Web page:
Court Orders Defendant to Create Search Program to Query Database For Discovery Response in Robocall Class Action
In Meredith et. al. v. United Collection Bureau, Inc., Case No. 16-01102 (N.D. Ohio, Apr. 13, 2017) Plaintiff filed a class action lawsuit alleging that Defendant violated the Telephone Consumer Protection Act (TCPA), which makes it unlawful to generate a telephone call using an automated dialing system or an artificial or pre-recorded message to a cell phone number. Defendant, a debt collector, is accused of using an automated service to call Plaintiff’s cell phone number, and leaving a pre-recorded message. Plaintiff alleged that the use of such a system results in “numerous wrong number calls to the cell phones of people other than the debtor” in violation of the TCPA.
During the litigation, the court had denied Plaintiff’s initial motion to compel, which had requested information as to to the class of people who could be identified in Defendant’s database as wrong number call recipients. The court denied the motion to compel based upon the finding that Defendant would have to conduct a manual review of the database information, and that this manual review would be unduly burdensome. Plaintiff then deposed Defendant’s Chief Technical Officer, who testified that a program could be written to query the database, which query would identify wrong number recipients of robocalls. Plaintiff then served discovery requests upon Defendant to write the program to search Defendant’s database and produce the information, or in the alternative, produce relevant sections of the Defendant’s database so that Plaintiff’s own expert could formulate the program and conduct the query. Defendant refused, and then Plaintiff filed another Motion to Compel, this time seeking production of the relevant sections of the Defendant’s database. Defendant filed opposition to the motion and concurrently requested a protective order.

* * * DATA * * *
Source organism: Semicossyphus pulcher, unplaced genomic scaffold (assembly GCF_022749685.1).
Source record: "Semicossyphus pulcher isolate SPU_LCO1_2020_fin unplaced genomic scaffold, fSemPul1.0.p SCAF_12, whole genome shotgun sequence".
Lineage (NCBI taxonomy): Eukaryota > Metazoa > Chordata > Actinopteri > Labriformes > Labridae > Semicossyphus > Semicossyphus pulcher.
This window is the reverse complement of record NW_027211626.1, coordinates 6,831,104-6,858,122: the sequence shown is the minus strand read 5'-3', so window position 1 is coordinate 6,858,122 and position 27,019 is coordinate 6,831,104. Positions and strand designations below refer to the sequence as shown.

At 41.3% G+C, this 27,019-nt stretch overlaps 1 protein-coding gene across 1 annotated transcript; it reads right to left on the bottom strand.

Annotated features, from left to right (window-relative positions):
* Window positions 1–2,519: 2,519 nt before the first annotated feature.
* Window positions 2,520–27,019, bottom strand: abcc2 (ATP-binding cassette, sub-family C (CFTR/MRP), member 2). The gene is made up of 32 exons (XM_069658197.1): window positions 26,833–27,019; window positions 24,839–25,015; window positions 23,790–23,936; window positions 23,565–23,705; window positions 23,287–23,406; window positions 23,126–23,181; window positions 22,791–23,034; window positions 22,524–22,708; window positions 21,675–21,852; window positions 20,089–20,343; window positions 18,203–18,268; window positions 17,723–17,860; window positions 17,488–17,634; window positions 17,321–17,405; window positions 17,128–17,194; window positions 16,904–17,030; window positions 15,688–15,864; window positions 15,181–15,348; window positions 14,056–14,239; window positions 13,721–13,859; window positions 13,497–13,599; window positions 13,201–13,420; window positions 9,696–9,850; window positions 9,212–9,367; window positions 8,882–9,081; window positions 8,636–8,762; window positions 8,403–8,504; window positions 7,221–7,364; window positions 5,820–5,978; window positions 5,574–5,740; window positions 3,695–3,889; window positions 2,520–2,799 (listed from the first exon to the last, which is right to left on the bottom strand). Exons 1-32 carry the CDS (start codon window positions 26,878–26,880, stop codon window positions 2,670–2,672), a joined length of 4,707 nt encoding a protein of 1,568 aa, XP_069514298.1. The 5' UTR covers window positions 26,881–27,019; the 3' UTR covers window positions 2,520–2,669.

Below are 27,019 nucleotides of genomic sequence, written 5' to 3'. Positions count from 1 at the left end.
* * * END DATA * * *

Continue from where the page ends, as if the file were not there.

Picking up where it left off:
At the hearing on the motion to compel, the court found that the information sought by Plaintiff was relevant to establishing the size and nature of a potential class. Defendant argued that FRCP 34 limited the production of ESI to “the manner in which it is ‘kept in the ordinary course of business’” and did not require it to create a program to extract further information from the database. Defendant also argued that writing the program would take days and would interfere with its business, but also conceeded that Plaintiff’s expert might be unable to write the program by himself.
The court disagreed with Defendant’s arguments, holding that the FRCP may require parties to create computer programs to search existing databases. The court also held that under it is also permissable under the FRCP order Defendant to take needed efforts to respond to discovery requests, even if such effort takes days. The court concluded that Plaintiff had met her burden of showing that the information sought was relevant and necessary. The court further denied Defendant’s request for a protective order, finding no good cause existed. Defendant was ordered to either write the program requested or turn over the relevant portions of the database to Plaintiff’s expert.